Jump to content

lvlazarus

Members
  • Content Count

    30
  • Joined

  • Last visited

Community Reputation

0 Neutral

About lvlazarus

  • Rank
    New Member
  1. In regard to Black prejudice in Costa Rica, you might find reading on the history of the United Fruit Company and the "great banana strike" of 1934 of interest. I have observed rare occasional "debate" between CR locals regarding "skin tone" which appears to reference "the darker the skin tone the more likely of mixed ethnicity". Usually meaning the person is of Afro-Caribbean descent. I say "debate" because the person to which the inquiry was directed did take some initial offense, but seemed to understand the comment was not malicious. From there the conversation progressed into more of a lesson in the history of indigenous peoples to Costa Rica. To make a long story short, although I have observed what could be deemed prejudice against blacks in general, it is nothing like what I've experienced in the U.S. It seems more like an "interest" or "inquiry" as opposed to an accusation or condemnation. I should also mention the only instances I witnessed occurred in the Central Pacific region of CR and not Limon which has the largest population of Afro-Caribbean descendants. As was mentioned in other posts, I've seen more evidence of prejudice against people of specific countries rather than race. (ie: Nicaragua, Columbia, Venezuela, etc.) In general, I find the people of Costa Rica generous, tolerant, and quite hospitable. Don't think I could ask for a better place or better company.
  2. It is always in the best interest of a property owner to have someone watching the property in their absence. That can be a friend, a management company, or someone employed for that purpose. Squatters would likely be the least of your worries compared to vandalism or theft for the area you are going, IMHO, and possibly no more a threat than where you live currently. For your own peace of mind, take the proper precautions and have someone keep an eye on your place; check with your lawyer or real estate agent or a trusted person who can give you additional info for your area. When I am not in CR, that is what I have done and thus far it has worked out well. Buena Suerte! PS: I believe the answer to your question is 3 months.... If a squatter is on your property more than 3 months the process to get them off becomes much more complicated.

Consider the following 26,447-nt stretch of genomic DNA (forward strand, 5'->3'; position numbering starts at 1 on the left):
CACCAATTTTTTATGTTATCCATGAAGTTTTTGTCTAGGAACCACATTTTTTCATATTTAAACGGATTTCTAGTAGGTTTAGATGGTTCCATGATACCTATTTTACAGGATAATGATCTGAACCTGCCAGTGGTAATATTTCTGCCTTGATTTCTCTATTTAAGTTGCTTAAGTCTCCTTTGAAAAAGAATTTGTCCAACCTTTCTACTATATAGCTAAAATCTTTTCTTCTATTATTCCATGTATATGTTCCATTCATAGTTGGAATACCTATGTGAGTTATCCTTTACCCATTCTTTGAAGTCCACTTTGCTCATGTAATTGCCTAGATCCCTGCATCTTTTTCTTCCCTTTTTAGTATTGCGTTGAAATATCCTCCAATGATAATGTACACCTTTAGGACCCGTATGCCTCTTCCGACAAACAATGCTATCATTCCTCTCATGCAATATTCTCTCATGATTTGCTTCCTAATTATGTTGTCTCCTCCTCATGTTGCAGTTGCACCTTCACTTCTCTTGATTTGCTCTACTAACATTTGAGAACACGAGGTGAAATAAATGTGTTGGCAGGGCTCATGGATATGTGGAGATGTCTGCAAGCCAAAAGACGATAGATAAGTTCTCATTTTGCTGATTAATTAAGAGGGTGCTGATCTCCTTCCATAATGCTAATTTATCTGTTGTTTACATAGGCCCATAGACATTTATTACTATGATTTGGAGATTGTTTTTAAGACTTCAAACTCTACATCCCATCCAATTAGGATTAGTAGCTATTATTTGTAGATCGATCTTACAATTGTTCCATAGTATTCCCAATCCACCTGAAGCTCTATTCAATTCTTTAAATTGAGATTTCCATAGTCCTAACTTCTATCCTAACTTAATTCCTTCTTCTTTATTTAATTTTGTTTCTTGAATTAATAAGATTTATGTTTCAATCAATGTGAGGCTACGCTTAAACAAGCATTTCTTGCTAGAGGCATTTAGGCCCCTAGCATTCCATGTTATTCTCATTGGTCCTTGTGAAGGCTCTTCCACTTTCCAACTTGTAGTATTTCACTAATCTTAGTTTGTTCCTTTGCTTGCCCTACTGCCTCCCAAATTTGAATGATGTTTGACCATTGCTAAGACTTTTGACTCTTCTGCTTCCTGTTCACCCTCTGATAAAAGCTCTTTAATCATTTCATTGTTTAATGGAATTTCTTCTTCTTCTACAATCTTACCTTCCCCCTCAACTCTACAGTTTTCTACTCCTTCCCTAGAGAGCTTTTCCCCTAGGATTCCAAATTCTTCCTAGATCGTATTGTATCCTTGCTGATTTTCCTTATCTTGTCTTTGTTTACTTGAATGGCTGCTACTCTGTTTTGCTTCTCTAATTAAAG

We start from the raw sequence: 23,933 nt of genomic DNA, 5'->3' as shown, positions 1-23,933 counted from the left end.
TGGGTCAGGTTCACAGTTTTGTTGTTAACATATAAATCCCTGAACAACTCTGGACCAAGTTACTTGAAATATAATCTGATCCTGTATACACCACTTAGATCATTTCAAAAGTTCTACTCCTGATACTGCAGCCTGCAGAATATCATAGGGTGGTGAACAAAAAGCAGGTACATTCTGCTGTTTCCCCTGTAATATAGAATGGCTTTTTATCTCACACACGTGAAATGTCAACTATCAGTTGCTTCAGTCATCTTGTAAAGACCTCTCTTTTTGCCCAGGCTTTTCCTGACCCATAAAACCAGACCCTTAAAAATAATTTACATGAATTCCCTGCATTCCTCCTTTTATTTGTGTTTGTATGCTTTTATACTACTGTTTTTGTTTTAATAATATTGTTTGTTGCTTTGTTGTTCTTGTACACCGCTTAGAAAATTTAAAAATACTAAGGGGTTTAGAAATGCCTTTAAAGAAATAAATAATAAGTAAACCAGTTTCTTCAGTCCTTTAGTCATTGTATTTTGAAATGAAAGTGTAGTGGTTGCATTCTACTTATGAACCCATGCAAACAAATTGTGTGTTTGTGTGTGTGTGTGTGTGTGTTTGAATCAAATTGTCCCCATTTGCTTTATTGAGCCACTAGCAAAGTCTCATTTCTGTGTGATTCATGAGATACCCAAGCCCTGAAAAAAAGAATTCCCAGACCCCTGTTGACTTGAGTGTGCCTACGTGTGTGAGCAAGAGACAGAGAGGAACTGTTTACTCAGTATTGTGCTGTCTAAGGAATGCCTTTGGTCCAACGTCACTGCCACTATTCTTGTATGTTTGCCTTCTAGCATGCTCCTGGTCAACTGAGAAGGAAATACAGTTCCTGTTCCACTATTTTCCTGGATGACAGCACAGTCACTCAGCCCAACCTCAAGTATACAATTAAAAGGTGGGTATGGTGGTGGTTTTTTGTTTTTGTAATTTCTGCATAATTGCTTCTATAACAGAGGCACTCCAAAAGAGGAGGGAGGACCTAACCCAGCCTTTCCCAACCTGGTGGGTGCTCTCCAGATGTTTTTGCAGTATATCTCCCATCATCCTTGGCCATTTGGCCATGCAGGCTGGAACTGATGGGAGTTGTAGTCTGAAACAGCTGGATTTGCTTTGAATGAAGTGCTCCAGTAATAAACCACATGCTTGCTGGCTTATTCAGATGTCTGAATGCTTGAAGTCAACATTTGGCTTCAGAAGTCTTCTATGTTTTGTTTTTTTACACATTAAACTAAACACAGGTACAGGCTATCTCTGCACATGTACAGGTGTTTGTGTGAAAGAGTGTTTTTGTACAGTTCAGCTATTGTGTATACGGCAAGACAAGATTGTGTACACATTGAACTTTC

3. For those curious about buying real estate in Costa Rica as well as different ways to hold title, I highly recommend Scott Oliver's "How To Buy Costa Rica Real Estate Without Losing Your Camisa" (Camisa is shirt in Spanish). It has a multitude of information which will give anyone a heads-up on the how to, what to expect, and where else to go for more information and resources. [www.welovecostarica.com] ARCR also gives an abundant amount of information to those attending their seminars. If you come to Costa Rica, DO try to plan around the regular seminar dates. You will not regret it! Another excellent source for Costa Rican law and legal information (including Real Estate transactions and the different types of corporations) is Roger Peterson's "The Legal Guide To Costa Rica" which can be purchased on the ARCR website. These are among numerous very good resources that should be studied by anyone planning to make Costa Rica a part of their lives. Many of these are even available at your local library, book store, or your neighbors house; so you can check them out before you buy! PURA VIDA!
  4. THANKS BOB! Do you happen to know if this type of purchase would just be a matter of making the proper entries of sale and ownership/board changes in the corporate books (with atty supervision of course) prior to turning all books over to the new owner? No registro involvement necessary? Muchisimas gracias!
  5. I'm interested in purchasing a property held by an S.A. I have heard this is an "easier" transaction than when property is held in an individual's name, provided, of course, that both property and the corporation are without liens, encumbrances, etc. What would be involved? Without meaning to over-simplify, does the SA simply hand over their books or what? I'm sure there would be attorney fees, but would anything be done through the Registro? Has anyone out there had experience with this? Would appreciated any input from other's who may have experienced this or have knowledge of same. Thanks!!
×
×
  • Create New...

Important Information

By using this site, you agree to our Terms of Use.